And yet? His concern is over the 10 soldiers killed by the 47. That’s what offends him. It’s all relative, isn’t it? To him, his actions are necessary to guarantee a new form of survival. Not current survival, for what it’s worth. They could all still survive on the whole Grounders/Reapers arrangement. No, they want to leave the mountain and go colonize the wilderness, because it’s their right to do so! Nevermind that they literally can’t and that scores of clans have done so without the Mountain Men this whole time. I think that you could easily draw a parallel between Jaha and Cage here, since both of them are pursuing a destiny, though one of them is destructive in doing so.
I admit that while I adore Raven and am very interested in her character, her developments in this episode were overshadowed by OTHER ROMANTIC DEVELOPMENTS. But here’s what I’m happy to see explored: Raven trying to explore sex after Finn. A visibly disabled person having sex with someone and it not being about her disability. Raven being allowed to be EMOTIONALLY DISTRAUGHT AFTER SEX. Sex is not always a wonderful thing! It’s not always the right decision to be made, and I’m glad that the show allows her to be so visibly conflicted about it!
But let’s be real. The best part of this episode is every scene with Clarke and Lexa, and I can hardly deal with this. Look, the evidence of a long history with shows queerbaiting me is in the videos for this very show. How many times have I seen Clarke and Lexa together, asked for them to kiss, and then immediately followed it up with, “Well, that will never happen?” because IT NEVER HAPPENS? There’s one of these IN THE VERY VIDEO FOR THIS EPISODE. I’m so used to the bait and switch, and this episode seemed to be setting up the exact same nonsense. There was the flirting, the looks, the intense gazing, and then…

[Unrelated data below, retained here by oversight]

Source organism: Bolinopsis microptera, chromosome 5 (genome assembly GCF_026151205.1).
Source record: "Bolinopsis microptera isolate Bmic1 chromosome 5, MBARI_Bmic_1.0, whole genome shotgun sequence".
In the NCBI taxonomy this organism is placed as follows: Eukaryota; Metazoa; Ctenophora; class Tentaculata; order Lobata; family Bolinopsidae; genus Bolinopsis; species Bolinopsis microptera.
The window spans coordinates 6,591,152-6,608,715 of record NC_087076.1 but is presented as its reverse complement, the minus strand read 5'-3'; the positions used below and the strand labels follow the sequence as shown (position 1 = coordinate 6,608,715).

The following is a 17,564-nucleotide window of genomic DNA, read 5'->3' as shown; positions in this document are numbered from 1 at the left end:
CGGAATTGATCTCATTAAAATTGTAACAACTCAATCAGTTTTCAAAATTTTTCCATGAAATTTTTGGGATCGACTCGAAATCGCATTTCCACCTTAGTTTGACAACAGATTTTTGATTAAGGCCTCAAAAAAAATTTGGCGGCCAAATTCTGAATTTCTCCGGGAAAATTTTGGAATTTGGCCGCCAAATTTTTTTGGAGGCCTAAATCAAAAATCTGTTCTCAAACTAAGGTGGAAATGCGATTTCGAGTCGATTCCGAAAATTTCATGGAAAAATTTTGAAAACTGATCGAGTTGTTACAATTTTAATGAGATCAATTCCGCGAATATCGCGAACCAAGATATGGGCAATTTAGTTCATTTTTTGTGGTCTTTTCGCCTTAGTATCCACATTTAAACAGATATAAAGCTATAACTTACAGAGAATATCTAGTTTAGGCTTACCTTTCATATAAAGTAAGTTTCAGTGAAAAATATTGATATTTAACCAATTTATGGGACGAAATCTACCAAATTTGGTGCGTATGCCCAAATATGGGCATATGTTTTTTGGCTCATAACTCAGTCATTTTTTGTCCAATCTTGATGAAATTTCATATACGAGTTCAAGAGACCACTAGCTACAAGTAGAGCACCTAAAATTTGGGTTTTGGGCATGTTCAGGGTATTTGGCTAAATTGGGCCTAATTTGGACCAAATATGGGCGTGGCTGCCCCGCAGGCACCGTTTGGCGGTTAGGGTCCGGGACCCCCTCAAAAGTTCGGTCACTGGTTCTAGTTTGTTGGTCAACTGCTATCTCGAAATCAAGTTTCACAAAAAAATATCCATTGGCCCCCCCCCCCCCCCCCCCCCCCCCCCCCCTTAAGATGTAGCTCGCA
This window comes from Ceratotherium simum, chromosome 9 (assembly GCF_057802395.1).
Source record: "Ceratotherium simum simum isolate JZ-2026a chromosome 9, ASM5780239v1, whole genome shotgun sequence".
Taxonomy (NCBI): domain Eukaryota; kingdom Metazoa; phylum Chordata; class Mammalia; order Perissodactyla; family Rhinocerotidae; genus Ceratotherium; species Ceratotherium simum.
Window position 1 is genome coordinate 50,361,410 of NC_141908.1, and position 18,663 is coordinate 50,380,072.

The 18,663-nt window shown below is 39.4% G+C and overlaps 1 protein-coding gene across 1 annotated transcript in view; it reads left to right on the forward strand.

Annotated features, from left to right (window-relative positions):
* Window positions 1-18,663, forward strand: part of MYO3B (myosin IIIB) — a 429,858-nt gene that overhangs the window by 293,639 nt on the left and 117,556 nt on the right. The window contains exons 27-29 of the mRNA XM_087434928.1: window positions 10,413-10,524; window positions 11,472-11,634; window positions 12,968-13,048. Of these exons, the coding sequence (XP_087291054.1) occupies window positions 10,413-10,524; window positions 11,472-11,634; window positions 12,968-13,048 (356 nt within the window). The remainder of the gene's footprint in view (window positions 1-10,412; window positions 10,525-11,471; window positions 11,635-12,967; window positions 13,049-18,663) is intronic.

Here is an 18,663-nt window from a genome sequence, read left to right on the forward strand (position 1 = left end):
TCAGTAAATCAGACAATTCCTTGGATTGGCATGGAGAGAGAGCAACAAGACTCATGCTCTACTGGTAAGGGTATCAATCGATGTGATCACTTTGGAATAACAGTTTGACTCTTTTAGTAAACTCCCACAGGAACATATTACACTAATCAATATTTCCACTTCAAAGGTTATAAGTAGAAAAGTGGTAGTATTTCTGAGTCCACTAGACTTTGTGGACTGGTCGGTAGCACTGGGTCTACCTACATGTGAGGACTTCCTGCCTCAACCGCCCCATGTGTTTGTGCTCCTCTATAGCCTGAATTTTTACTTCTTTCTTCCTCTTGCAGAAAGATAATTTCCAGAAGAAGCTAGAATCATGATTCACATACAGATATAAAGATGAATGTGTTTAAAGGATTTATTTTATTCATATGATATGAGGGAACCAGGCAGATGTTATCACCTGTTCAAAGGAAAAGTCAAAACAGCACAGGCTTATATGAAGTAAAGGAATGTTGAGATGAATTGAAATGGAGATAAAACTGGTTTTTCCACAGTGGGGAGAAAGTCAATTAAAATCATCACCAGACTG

THEY ACTUALLY KISSED.
My gods, it’s such a good story choice, y’all. So much of this episode is a chance for Clarke to reflect on the actions she took in “Rubicon” and to reject Lexa’s insistence that she is weak for having emotions. Leaders in stories like this are often praised for being ruthless and difficult, and hell, Indra is a good example of someone who supports that style of leadership. For what it’s worth, it’s certainly gotten the Grounders to where they are; I’m not interested in questioning Lexa’s accomplishments.
But Clarke is a different leader. She uses emotion to her advantage, and this is her chance to prove that to Lexa. It’s her closeness to both Bellamy and Octavia that allows her to have faith without the risk. It’s why her people are loyal to her. And there are greater moral issues at hand, too! Claiming that you don’t care about the lives sacrificed for the good of all doesn’t really help anything at all, and Clarke knew that Lexa was just as disturbed by her decision as Clarke was. She knew it!
Oh my god, I just… holy shit, y’all. The fanfiction to be written. The potential for this show. TWO LEADERS WHO ARE INTO EACH OTHER AND ALSO WOMEN AND BISEXUAL CLARKE IS NOW CANON. What a time to be alive! What a world to be a part of! While I don’t expect there to be much Clarke/Lexa in these last two episodes (they’ve got a war to win!), I think this is an amazing set-up for future storylines about love, romance, and war.
IT REALLY HAPPENED.
The video for “Bodyguard of Lies” can be downloaded here for $0.99.